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Boeing Unveils Starliner Spacesuit

starliner_spacesuit_montage
By Steven Siceloff,
NASA’s Kennedy Space Center, Florida

Astronauts heading into orbit aboard Boeing’s Starliner spacecraft will wear lighter and more comfortable spacesuits than earlier suits astronauts wore. The suit capitalizes on historical designs, meets NASA requirements for safety and functionality, and introduces cutting-edge innovations. Boeing unveiled its spacesuit design Wednesday as the company continues to move toward flight tests of its Starliner spacecraft and launch systems that will fly astronauts to the International Space Station.

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Commercial Crew’s Role in Path to Mars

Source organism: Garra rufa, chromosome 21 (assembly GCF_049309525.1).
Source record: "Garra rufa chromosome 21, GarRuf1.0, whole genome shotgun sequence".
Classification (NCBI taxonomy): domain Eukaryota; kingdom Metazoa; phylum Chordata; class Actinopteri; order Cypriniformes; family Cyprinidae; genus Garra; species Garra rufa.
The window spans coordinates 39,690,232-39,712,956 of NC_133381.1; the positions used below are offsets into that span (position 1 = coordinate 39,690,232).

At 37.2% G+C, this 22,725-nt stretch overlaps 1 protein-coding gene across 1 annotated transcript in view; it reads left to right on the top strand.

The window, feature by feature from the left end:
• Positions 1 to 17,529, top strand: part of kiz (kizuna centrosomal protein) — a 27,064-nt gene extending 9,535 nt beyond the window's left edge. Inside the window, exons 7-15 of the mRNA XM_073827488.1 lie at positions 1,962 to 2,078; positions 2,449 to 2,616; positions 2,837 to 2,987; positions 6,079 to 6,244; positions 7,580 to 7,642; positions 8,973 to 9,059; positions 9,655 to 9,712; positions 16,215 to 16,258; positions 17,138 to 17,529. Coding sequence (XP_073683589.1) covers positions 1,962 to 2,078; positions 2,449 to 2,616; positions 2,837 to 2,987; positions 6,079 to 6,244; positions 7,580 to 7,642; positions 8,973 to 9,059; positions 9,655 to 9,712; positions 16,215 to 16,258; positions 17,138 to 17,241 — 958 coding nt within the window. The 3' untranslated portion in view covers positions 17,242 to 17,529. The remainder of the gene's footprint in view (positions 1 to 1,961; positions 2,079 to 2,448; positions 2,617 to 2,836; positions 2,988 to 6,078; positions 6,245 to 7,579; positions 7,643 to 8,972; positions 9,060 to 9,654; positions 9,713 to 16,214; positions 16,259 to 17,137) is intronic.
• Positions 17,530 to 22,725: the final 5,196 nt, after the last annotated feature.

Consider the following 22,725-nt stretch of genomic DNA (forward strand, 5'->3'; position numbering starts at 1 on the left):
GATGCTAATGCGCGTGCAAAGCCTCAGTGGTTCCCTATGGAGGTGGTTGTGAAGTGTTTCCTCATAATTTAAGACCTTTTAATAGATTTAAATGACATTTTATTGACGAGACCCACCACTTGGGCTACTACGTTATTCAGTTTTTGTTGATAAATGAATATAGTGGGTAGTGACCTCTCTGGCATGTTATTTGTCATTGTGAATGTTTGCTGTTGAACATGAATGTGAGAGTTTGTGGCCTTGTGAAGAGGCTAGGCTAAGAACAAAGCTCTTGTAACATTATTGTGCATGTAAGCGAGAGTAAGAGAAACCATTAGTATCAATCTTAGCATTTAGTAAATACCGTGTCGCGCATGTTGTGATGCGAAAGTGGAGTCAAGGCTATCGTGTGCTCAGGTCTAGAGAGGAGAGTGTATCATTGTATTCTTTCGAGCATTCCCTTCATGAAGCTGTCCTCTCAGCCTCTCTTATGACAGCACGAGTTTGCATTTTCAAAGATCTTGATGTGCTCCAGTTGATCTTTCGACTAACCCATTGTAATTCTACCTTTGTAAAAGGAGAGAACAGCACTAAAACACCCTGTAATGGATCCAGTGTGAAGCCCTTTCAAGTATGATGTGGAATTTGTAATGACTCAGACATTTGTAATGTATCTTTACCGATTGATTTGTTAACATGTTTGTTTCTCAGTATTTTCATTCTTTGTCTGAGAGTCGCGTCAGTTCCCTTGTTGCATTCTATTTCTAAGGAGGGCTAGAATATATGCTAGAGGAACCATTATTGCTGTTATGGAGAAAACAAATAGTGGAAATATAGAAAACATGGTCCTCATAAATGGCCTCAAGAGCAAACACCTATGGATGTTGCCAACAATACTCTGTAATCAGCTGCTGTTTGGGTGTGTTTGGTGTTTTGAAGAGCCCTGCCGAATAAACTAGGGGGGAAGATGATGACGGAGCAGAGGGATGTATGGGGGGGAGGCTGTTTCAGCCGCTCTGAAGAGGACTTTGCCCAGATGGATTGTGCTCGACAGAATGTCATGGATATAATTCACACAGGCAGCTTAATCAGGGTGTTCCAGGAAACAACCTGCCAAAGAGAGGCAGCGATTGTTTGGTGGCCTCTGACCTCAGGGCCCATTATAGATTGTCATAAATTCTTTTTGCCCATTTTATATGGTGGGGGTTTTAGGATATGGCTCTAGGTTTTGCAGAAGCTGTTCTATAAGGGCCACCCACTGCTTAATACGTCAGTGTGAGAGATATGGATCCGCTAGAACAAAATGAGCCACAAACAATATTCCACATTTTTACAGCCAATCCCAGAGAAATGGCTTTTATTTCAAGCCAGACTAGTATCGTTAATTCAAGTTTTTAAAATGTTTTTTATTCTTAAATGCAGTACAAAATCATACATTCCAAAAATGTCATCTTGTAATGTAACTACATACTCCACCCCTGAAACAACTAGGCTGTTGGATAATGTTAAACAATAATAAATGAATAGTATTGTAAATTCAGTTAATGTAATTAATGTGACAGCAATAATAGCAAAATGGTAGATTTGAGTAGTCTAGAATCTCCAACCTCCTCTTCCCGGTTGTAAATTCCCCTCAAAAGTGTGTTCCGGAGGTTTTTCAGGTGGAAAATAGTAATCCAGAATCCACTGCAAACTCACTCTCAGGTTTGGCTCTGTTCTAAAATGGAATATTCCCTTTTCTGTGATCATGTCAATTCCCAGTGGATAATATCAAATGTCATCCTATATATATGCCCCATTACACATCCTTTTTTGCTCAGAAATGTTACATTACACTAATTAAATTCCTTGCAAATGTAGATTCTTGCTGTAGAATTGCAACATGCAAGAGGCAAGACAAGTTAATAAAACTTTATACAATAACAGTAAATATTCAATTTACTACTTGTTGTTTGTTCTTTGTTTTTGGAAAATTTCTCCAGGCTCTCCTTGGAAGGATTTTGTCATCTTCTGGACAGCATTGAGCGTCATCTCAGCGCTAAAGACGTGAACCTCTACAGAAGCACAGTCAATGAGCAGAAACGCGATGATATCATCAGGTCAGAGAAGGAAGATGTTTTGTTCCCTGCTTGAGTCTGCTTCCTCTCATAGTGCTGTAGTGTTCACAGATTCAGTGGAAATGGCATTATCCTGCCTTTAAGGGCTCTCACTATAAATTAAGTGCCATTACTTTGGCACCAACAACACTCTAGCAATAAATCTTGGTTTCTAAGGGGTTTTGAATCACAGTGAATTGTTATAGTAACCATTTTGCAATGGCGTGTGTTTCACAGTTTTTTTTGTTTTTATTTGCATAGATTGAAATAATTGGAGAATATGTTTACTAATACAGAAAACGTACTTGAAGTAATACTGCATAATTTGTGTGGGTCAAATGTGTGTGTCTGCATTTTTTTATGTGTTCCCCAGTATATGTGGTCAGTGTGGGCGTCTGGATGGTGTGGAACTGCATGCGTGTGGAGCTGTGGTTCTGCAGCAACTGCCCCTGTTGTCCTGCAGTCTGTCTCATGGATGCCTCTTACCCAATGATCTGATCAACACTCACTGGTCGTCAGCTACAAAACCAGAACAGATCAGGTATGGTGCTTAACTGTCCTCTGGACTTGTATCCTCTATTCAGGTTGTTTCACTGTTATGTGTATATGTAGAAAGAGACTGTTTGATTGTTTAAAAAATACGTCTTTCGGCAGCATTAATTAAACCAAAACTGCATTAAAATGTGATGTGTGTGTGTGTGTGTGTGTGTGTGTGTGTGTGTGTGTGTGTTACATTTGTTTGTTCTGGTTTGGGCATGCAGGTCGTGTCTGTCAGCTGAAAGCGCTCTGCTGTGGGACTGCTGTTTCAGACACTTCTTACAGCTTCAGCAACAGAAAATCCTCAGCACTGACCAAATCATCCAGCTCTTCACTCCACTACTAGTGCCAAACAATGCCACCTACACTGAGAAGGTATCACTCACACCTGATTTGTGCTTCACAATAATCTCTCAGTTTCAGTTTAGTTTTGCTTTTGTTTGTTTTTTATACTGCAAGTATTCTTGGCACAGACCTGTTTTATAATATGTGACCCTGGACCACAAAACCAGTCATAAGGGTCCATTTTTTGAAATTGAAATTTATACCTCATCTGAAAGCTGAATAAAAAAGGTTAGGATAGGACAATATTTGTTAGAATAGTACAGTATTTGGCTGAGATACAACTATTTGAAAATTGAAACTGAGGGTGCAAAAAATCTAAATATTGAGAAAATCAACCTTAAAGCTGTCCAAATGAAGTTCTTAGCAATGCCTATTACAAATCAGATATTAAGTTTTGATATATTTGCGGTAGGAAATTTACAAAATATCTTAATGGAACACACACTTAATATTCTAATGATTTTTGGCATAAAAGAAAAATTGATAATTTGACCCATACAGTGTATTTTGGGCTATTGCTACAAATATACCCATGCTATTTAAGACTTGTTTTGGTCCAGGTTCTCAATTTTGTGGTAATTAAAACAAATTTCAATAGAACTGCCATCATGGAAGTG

deep_space_exploration_graphic
By Steven Siceloff,
NASA’s Kennedy Space Center, Florida

The spacecraft, rockets and associated systems in development for NASA’s Commercial Crew Program are critical links in the agency’s chain to send astronauts safely to and from the Red Planet in the future, even though the commercial vehicles won’t venture to Mars themselves. The key is reliable access to the International Space Station as a test bed.

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The Year Ahead for Commercial Crew

Launch_America_Commercial_Crew
By Steven Siceloff,

NASA’s Kennedy Space Center, Florida

Throughout 2017, NASA and its commercial crew partners, Boeing and SpaceX, will make major steps touching every area of space system development and operations, from completing flight-worthy spacecraft and rockets to putting the finishing touches on launch pads to performing detailed countdown and flight rehearsals.

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Starliner STA Arrives in California for Testing

Boeing's CST-100 Structural Test Article ready for shipment from C3PF to Boeing's facility in Huntington Beach, California. (Credit: Boeing)
Boeing’s CST-100 Structural Test Article ready for shipment from C3PF to Boeing’s facility in Huntington Beach, California. (Credit: Boeing)